ABOUT THE ARTIST:
Michael Schutz is currently Associate Professor of Music Cognition/Percussion at McMaster University in Canada, where he conducts the percussion ensemble and teaches courses on music perception and cognition. Prior to McMaster, Michael spent five years as Director of Percussion Studies at Longwood University, taught percussion at Virginia Commonwealth University, and performed frequently with the Roanoke Symphony, Opera on the James, Oratorio Society of Virginia, and the Lynchburg Symphony. Active in the promotion of new music, Michael premiered internationally renowned composer Judith Shatin’s trio Time To Burn, and has appeared as a soloist at the University of California, University of Virginia Ontario and Virginia/DC “Day of Percussion,” Project:Percussion Festival, and the Alvin Lucier Festival. He earned a MM in Percussion from Northwestern University where he studied with Michael Burritt, and a BMA in from Penn State University where he studied with Dan Armstrong and Gifford Howarth.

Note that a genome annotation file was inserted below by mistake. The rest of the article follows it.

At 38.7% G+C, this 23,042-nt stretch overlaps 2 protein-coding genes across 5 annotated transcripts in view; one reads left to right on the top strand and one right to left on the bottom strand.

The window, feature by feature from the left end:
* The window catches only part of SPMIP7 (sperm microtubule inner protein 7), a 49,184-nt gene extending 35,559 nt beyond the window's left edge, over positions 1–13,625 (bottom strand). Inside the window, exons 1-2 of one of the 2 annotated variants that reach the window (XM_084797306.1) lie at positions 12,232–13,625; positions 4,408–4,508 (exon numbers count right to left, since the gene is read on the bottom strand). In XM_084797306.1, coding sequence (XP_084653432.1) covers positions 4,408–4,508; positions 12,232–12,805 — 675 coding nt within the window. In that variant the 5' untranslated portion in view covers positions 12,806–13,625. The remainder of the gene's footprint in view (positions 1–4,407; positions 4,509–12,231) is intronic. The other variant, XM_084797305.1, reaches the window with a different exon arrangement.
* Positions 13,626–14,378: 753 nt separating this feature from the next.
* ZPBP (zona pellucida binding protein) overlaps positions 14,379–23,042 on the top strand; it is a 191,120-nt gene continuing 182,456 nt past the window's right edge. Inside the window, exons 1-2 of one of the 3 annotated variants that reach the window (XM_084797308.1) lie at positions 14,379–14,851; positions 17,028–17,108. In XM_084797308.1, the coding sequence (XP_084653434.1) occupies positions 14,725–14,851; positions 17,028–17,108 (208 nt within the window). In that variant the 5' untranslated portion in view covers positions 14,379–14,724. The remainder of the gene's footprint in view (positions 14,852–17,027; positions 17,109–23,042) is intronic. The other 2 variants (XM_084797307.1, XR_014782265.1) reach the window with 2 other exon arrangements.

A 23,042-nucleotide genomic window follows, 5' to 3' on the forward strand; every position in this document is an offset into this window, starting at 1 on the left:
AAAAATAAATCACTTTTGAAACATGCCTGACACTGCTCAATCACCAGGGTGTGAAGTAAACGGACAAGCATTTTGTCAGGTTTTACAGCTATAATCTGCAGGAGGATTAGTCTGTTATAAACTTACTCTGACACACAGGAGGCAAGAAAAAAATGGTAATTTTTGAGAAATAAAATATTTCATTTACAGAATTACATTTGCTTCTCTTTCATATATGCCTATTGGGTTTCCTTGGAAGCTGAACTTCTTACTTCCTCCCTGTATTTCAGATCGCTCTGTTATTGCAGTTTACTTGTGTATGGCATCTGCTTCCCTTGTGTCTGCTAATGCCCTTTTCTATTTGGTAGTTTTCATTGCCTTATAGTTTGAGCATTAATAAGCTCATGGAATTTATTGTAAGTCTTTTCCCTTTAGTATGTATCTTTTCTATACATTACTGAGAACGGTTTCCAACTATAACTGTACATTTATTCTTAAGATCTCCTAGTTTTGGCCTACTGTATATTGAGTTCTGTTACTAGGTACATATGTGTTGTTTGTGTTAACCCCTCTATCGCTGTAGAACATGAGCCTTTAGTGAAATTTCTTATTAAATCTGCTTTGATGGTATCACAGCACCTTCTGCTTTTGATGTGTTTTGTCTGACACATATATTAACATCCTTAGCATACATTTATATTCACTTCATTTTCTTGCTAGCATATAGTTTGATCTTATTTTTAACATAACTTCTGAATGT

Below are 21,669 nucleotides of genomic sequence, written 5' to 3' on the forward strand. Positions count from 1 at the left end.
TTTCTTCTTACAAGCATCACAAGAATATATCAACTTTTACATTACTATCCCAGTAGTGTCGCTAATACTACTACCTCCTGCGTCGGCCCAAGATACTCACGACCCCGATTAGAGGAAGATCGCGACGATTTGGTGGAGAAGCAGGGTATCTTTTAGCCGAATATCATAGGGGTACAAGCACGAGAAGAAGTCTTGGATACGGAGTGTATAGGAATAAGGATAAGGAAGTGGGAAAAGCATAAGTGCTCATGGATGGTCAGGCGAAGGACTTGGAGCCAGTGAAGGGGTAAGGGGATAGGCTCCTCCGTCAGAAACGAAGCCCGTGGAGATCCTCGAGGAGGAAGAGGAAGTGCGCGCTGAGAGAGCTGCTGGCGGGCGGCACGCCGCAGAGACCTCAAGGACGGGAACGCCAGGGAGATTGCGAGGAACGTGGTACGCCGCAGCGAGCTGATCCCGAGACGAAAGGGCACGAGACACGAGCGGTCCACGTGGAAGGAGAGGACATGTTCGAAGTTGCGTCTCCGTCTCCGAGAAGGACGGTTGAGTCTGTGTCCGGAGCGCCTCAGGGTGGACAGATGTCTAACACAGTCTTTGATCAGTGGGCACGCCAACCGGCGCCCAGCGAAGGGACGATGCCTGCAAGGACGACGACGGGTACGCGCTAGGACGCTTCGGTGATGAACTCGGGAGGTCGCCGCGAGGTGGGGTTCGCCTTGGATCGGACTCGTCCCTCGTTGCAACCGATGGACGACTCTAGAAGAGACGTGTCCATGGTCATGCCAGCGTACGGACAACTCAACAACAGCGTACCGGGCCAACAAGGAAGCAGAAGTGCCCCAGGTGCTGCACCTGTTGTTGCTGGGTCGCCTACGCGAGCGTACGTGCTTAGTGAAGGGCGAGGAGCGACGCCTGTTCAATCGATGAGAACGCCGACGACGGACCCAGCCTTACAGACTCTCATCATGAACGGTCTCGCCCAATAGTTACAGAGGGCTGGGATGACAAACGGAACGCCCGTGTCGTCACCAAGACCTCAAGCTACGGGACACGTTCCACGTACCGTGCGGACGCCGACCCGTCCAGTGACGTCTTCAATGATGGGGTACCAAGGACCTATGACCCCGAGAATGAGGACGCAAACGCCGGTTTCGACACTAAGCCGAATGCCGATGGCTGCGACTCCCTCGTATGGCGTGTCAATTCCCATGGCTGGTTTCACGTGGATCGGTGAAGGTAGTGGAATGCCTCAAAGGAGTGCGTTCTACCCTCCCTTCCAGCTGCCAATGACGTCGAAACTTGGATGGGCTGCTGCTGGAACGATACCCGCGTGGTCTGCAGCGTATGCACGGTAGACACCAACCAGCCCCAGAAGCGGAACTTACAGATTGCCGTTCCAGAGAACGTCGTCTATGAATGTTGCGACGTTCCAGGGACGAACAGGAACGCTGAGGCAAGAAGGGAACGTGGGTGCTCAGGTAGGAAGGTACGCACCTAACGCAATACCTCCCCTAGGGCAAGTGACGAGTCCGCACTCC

ABOUT THE CLINIC / PERFORMANCE: What Really Happens in Steve Reich’s “Drumming”
Rhythms in Reich’s “Drumming” are only approximately notated, as it calls for performer-driven shifts in rhythmic alignment. Through his work in its 1971 premier and nearly 1000 subsequent performances, Russell Hartenberger became curious what really happens when he is playing. Does he linger part-way through the phases? Does he ever drag rather than rush? To explore we worked with Ray Dillard to build customized drum triggers independently tracking excerpts performed by Russell Hartenberger and his NEXUS colleague Bob Becker. My team then built a novel tool for visualizing their performance allowing analysis into their synchronization patterns. Our multi-media presentation will feature performances by Hartenberger and Becker, as well as discussion of the technology and tools created for this study. This insight is useful for both guiding future performances as well as informing scholarship on this significant composition—as performed by two of its most experienced interpreters.